LONDON – Roger Federer and Andy Murray advanced to the round of 16 on Saturday despite a few bumps during their matches. Both will be in action next Monday.
Federer is known for his serve, but his opponent, Sam Groth, serves with immense power. One serve during the match clocked in at 147 mph, one of the fastest in Wimbledon’s history. But power is not everything. Federer answered back with his smooth serves and quick plays to break Groth when needed.
However, Groth tied him up in the third set since Federer could not break him. To make it worse, he double faulted at the worst possible time to give Groth a set point. Then Federer misses an easy forehand shot to give Groth the set.
It took the steam out Groth as Federer took complete control of the fourth set. Groth only managed one ace while Federer took six. He also scored 93% of his first serve points. It was almost as if he was playing against a different player. But Federer said he only needs to change one thing when playing people like Groth:
Well, the only thing I really have to change is my returning. The rest, you know, the service games, I can control them myself. Once the return is played, then it’s about reaction, especially when he’s serve‑volleying. You get to the next one, hit a pass.
Really, I think it’s about keeping a short backswing on the return, trying to see it. And then also sometimes guessing the right way at the right times, remembering patterns where he’s gone to, where he’s been successful, and where not.
The same for me, what to do on second serves, what to do on first serves. It’s a constant reminder what has been going on the last five minutes and what has been going on the last two hours.
I think that’s the biggest effort for me anyway when I play a big server, understanding those patterns.
Again, I must note the sportsmanship on Centre Court. Whenever Groth messed up a serve he always apologized to Federer. He also always thanked the ball kids when they handed him balls or a towel. A true gentleman. Then Federer, like all the other winners, waited to walk off the court with Groth.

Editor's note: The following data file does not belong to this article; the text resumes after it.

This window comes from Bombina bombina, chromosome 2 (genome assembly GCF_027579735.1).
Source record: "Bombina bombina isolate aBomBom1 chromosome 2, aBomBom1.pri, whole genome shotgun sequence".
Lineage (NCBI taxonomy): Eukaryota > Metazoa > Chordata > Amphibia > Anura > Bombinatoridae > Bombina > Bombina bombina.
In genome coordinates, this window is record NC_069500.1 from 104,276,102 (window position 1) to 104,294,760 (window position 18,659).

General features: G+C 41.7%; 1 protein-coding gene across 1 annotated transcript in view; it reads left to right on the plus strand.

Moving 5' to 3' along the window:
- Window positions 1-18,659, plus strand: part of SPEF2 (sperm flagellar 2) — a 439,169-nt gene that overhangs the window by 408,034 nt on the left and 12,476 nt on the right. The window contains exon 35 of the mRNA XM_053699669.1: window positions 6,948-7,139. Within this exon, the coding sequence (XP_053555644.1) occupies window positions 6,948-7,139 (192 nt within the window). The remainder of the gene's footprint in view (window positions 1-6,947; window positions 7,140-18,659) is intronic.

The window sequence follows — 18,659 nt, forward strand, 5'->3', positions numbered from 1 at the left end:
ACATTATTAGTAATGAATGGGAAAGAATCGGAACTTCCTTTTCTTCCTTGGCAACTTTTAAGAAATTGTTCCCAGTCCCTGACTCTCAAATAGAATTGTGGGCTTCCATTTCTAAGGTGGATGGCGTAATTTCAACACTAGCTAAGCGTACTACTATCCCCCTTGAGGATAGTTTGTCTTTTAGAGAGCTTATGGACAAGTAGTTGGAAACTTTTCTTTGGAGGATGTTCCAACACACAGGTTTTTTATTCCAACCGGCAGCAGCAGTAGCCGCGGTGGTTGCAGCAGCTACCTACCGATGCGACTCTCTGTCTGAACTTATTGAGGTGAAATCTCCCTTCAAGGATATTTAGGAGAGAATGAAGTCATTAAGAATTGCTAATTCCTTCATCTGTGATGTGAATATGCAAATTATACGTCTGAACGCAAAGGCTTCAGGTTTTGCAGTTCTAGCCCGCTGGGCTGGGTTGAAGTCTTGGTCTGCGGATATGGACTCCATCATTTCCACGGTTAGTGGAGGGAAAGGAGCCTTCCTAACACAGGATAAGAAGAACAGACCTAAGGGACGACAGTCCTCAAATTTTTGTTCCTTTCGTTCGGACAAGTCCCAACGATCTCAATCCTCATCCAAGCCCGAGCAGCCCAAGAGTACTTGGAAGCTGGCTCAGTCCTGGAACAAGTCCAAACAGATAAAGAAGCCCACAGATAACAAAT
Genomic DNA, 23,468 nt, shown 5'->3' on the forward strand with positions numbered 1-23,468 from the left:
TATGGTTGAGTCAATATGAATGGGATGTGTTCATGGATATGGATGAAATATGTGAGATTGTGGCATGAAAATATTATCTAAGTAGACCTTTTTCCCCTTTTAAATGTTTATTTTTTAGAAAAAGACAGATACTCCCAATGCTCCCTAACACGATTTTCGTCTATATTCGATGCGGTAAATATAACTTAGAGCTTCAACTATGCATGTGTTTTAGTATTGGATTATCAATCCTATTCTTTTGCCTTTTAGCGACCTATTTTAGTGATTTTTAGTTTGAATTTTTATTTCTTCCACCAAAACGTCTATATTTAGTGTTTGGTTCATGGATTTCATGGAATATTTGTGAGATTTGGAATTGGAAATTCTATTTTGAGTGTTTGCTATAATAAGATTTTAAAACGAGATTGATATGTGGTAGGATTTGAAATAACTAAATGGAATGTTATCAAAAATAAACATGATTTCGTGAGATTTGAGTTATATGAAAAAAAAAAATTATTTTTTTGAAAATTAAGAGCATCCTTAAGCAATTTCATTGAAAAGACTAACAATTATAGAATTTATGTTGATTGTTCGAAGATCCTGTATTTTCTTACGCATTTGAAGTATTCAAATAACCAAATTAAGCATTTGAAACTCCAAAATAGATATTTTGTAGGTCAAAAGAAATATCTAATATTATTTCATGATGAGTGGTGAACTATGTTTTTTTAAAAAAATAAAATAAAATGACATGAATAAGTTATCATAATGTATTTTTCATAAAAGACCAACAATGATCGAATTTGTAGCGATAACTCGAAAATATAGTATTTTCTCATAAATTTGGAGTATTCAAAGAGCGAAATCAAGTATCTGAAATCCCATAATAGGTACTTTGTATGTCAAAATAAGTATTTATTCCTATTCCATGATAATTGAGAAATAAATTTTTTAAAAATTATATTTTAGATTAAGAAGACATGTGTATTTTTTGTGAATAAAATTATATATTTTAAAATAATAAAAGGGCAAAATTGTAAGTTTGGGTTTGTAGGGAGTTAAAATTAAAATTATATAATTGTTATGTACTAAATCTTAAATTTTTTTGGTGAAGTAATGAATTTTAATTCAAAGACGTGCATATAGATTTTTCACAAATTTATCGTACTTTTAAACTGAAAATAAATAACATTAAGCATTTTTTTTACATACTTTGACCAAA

Murray faced a similar situation against Italian Andreas Seppi. Murray won the first two sets, but stumbled in the third. Up 2-1, Seppi called for a trainer to work on his leg. Something worked because Seppi maintained his balance and killed Murray 6-1 in the set.
“I felt like in the beginning of the third set was, I don’t know, the ankle a little bit was hurting,” said Seppi. “And I felt like all the muscle was pretty tight getting up to the knee. So I put some hot cream, and I felt, yeah, felt much better after.”
He took the first game of the third set when Murray decided to call for the trainer to massage his shoulder.
“It’s stiffness,” he explained. “And, yeah, every time I finish a practice or anything, I have my back manipulated. Just now, Clay, the physio came on the court and said it was like a machine gun going off when he laid on top of me. Literally my back cracked a lot. And, yeah, that’s been the case for the last few days.”
No one knows what these trainers did, but they magically transformed the players. Murray came back and slammed through the next six games to take the set 6-1 and win the match. The trainers are very special:
Q. Physio are genius?
ANDREAS SEPPI: Looks like, yeah. If he touch you, you can’t lose anymore.
ANDREAS SEPPI: Yeah.